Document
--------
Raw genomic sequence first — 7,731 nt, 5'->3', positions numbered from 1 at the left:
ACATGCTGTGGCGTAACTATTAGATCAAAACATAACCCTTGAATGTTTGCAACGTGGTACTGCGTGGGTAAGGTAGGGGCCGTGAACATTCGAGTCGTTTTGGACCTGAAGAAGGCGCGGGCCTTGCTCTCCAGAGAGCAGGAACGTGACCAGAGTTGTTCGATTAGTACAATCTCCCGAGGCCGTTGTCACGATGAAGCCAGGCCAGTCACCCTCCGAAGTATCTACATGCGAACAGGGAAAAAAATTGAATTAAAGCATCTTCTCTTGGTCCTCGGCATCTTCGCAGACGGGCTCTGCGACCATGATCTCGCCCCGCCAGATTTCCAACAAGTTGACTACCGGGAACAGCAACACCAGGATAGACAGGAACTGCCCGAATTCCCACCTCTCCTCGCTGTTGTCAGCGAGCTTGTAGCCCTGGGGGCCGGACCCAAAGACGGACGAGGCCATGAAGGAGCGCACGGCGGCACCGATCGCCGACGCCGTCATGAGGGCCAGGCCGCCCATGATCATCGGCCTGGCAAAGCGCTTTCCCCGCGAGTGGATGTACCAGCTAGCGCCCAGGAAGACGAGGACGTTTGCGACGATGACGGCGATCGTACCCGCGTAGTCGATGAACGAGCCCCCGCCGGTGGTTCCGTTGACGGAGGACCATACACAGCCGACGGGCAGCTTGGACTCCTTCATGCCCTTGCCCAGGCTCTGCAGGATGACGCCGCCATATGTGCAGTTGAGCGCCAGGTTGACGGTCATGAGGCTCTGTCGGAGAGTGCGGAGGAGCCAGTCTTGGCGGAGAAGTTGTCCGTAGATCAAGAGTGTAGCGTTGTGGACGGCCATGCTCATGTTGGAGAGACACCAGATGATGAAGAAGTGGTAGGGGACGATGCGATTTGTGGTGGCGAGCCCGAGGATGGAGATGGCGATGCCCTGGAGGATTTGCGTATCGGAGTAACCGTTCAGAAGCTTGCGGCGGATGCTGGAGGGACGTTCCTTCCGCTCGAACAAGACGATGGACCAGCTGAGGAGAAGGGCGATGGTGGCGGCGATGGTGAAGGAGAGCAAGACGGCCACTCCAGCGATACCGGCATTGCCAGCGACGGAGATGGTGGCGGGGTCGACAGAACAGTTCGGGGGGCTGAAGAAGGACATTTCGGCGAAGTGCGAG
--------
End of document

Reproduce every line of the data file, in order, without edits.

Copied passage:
Raw genomic sequence first — 7,731 nt, 5'->3', positions numbered from 1 at the left:
ACATGCTGTGGCGTAACTATTAGATCAAAACATAACCCTTGAATGTTTGCAACGTGGTACTGCGTGGGTAAGGTAGGGGCCGTGAACATTCGAGTCGTTTTGGACCTGAAGAAGGCGCGGGCCTTGCTCTCCAGAGAGCAGGAACGTGACCAGAGTTGTTCGATTAGTACAATCTCCCGAGGCCGTTGTCACGATGAAGCCAGGCCAGTCACCCTCCGAAGTATCTACATGCGAACAGGGAAAAAAATTGAATTAAAGCATCTTCTCTTGGTCCTCGGCATCTTCGCAGACGGGCTCTGCGACCATGATCTCGCCCCGCCAGATTTCCAACAAGTTGACTACCGGGAACAGCAACACCAGGATAGACAGGAACTGCCCGAATTCCCACCTCTCCTCGCTGTTGTCAGCGAGCTTGTAGCCCTGGGGGCCGGACCCAAAGACGGACGAGGCCATGAAGGAGCGCACGGCGGCACCGATCGCCGACGCCGTCATGAGGGCCAGGCCGCCCATGATCATCGGCCTGGCAAAGCGCTTTCCCCGCGAGTGGATGTACCAGCTAGCGCCCAGGAAGACGAGGACGTTTGCGACGATGACGGCGATCGTACCCGCGTAGTCGATGAACGAGCCCCCGCCGGTGGTTCCGTTGACGGAGGACCATACACAGCCGACGGGCAGCTTGGACTCCTTCATGCCCTTGCCCAGGCTCTGCAGGATGACGCCGCCATATGTGCAGTTGAGCGCCAGGTTGACGGTCATGAGGCTCTGTCGGAGAGTGCGGAGGAGCCAGTCTTGGCGGAGAAGTTGTCCGTAGATCAAGAGTGTAGCGTTGTGGACGGCCATGCTCATGTTGGAGAGACACCAGATGATGAAGAAGTGGTAGGGGACGATGCGATTTGTGGTGGCGAGCCCGAGGATGGAGATGGCGATGCCCTGGAGGATTTGCGTATCGGAGTAACCGTTCAGAAGCTTGCGGCGGATGCTGGAGGGACGTTCCTTCCGCTCGAACAAGACGATGGACCAGCTGAGGAGAAGGGCGATGGTGGCGGCGATGGTGAAGGAGAGCAAGACGGCCACTCCAGCGATACCGGCATTGCCAGCGACGGAGATGGTGGCGGGGTCGACAGAACAGTTCGGGGGGCTGAAGAAGGACATTTCGGCGAAGTGCGAG